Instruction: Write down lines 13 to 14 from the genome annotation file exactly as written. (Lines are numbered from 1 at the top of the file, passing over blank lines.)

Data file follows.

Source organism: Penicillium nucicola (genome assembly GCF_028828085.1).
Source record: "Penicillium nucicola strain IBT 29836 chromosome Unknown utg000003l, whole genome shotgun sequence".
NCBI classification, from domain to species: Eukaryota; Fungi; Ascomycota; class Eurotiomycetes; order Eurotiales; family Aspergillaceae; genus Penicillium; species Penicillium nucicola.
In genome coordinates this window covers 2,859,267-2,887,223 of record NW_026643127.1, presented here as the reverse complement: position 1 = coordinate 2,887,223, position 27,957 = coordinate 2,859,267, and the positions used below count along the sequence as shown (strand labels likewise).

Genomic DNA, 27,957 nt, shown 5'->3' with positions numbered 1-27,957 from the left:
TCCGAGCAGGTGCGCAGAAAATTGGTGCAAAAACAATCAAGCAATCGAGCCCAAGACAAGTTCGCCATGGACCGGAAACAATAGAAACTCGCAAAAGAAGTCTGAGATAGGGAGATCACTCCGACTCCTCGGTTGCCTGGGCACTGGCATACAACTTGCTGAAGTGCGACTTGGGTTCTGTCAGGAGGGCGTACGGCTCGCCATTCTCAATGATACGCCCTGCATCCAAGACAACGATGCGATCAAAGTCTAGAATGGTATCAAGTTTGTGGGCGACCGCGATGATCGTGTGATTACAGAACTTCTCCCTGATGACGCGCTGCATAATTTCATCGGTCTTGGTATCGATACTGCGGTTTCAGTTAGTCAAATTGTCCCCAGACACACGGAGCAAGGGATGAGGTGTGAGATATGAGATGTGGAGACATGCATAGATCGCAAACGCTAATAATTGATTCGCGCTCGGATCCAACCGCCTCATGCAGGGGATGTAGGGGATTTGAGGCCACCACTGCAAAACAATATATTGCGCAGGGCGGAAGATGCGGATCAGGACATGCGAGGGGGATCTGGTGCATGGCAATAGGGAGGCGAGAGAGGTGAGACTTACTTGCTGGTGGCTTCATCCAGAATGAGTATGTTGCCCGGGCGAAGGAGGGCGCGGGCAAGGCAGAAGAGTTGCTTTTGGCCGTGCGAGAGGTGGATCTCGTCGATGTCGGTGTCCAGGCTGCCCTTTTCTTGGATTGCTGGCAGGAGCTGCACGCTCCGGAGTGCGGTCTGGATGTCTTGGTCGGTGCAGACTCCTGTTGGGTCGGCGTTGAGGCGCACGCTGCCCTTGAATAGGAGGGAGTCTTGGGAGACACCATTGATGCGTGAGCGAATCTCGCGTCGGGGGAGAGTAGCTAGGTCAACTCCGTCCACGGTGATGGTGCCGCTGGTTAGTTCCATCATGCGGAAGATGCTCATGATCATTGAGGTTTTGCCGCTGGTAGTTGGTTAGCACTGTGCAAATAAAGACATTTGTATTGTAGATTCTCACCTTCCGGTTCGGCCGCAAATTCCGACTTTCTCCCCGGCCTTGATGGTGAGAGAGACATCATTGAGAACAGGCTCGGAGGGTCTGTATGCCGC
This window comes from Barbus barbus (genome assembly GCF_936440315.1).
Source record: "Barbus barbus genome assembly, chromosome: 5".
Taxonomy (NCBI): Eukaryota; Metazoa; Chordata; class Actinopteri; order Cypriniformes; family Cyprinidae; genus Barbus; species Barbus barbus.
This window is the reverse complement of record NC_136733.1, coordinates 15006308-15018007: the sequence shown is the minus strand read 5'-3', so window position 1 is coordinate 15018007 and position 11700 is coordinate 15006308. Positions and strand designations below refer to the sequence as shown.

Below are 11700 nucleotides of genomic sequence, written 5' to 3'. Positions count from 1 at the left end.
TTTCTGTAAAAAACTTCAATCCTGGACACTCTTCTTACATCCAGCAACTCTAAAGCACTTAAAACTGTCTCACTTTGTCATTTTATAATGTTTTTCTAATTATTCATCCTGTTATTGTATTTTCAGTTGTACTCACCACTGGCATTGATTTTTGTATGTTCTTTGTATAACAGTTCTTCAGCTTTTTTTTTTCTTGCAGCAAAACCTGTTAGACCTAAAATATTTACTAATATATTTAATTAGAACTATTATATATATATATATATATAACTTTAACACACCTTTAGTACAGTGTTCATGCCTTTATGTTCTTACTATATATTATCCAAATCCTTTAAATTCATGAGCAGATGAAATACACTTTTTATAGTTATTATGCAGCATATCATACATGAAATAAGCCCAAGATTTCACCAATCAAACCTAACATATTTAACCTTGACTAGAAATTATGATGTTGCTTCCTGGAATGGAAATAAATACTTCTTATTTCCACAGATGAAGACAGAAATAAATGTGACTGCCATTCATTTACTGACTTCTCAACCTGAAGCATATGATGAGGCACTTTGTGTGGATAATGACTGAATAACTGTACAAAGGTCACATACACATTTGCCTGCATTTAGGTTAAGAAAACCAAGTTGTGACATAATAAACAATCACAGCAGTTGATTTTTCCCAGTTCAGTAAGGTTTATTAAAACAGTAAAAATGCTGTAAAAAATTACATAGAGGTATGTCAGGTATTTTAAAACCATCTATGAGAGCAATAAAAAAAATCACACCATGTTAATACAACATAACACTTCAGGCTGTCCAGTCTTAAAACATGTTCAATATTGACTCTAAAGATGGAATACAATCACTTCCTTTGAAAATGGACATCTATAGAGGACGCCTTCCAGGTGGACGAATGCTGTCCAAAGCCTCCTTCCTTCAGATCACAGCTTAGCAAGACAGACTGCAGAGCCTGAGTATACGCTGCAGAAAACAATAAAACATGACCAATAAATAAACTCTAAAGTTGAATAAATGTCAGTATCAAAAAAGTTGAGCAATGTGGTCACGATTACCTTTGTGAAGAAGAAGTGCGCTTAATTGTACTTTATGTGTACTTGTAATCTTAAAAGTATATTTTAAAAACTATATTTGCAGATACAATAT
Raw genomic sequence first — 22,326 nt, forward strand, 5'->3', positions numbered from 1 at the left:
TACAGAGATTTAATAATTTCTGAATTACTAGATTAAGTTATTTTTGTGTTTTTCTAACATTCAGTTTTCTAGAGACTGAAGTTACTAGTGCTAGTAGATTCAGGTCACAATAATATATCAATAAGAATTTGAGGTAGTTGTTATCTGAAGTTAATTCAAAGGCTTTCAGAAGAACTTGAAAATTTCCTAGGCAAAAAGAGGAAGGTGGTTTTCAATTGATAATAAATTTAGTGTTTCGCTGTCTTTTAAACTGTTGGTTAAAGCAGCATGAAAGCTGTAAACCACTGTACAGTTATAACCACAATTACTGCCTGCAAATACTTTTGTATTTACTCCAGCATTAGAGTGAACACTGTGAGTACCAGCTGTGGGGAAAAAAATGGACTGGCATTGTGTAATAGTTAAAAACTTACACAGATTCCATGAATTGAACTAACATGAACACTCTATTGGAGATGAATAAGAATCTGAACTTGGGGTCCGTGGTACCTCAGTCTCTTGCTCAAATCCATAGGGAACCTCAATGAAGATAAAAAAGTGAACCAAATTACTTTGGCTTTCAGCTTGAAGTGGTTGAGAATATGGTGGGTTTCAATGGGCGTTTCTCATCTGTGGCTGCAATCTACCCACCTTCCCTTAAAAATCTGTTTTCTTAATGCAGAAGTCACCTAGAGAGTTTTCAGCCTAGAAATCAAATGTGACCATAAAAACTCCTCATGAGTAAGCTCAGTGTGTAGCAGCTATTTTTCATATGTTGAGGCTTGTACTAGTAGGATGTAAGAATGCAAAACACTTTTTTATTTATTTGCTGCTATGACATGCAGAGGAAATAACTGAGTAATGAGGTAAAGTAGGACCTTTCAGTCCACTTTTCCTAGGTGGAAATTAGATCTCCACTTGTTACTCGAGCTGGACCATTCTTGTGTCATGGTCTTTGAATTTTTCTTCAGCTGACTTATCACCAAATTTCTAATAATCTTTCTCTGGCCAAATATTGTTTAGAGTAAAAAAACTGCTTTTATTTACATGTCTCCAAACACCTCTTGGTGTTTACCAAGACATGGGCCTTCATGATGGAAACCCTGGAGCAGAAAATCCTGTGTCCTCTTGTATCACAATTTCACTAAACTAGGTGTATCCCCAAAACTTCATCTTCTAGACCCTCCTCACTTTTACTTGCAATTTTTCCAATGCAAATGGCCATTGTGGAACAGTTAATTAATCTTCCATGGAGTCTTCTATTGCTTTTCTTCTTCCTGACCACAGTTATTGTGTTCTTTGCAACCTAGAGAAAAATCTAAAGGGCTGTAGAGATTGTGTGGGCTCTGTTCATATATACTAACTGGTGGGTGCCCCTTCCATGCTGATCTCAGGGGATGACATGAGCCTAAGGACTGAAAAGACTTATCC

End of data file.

Raw genomic sequence first — 22,326 nt, forward strand, 5'->3', positions numbered from 1 at the left:
TACAGAGATTTAATAATTTCTGAATTACTAGATTAAGTTATTTTTGTGTTTTTCTAACATTCAGTTTTCTAGAGACTGAAGTTACTAGTGCTAGTAGATTCAGGTCACAATAATATATCAATAAGAATTTGAGGTAGTTGTTATCTGAAGTTAATTCAAAGGCTTTCAGAAGAACTTGAAAATTTCCTAGGCAAAAAGAGGAAGGTGGTTTTCAATTGATAATAAATTTAGTGTTTCGCTGTCTTTTAAACTGTTGGTTAAAGCAGCATGAAAGCTGTAAACCACTGTACAGTTATAACCACAATTACTGCCTGCAAATACTTTTGTATTTACTCCAGCATTAGAGTGAACACTGTGAGTACCAGCTGTGGGGAAAAAAATGGACTGGCATTGTGTAATAGTTAAAAACTTACACAGATTCCATGAATTGAACTAACATGAACACTCTATTGGAGATGAATAAGAATCTGAACTTGGGGTCCGTGGTACCTCAGTCTCTTGCTCAAATCCATAGGGAACCTCAATGAAGATAAAAAAGTGAACCAAATTACTTTGGCTTTCAGCTTGAAGTGGTTGAGAATATGGTGGGTTTCAATGGGCGTTTCTCATCTGTGGCTGCAATCTACCCACCTTCCCTTAAAAATCTGTTTTCTTAATGCAGAAGTCACCTAGAGAGTTTTCAGCCTAGAAATCAAATGTGACCATAAAAACTCCTCATGAGTAAGCTCAGTGTGTAGCAGCTATTTTTCATATGTTGAGGCTTGTACTAGTAGGATGTAAGAATGCAAAACACTTTTTTATTTATTTGCTGCTATGACATGCAGAGGAAATAACTGAGTAATGAGGTAAAGTAGGACCTTTCAGTCCACTTTTCCTAGGTGGAAATTAGATCTCCACTTGTTACTCGAGCTGGACCATTCTTGTGTCATGGTCTTTGAATTTTTCTTCAGCTGACTTATCACCAAATTTCTAATAATCTTTCTCTGGCCAAATATTGTTTAGAGTAAAAAAACTGCTTTTATTTACATGTCTCCAAACACCTCTTGGTGTTTACCAAGACATGGGCCTTCATGATGGAAACCCTGGAGCAGAAAATCCTGTGTCCTCTTGTATCACAATTTCACTAAACTAGGTGTATCCCCAAAACTTCATCTTCTAGACCCTCCTCACTTTTACTTGCAATTTTTCCAATGCAAATGGCCATTGTGGAACAGTTAATTAATCTTCCATGGAGTCTTCTATTGCTTTTCTTCTTCCTGACCACAGTTATTGTGTTCTTTGCAACCTAGAGAAAAATCTAAAGGGCTGTAGAGATTGTGTGGGCTCTGTTCATATATACTAACTGGTGGGTGCCCCTTCCATGCTGATCTCAGGGGATGACATGAGCCTAAGGACTGAAAAGACTTATCC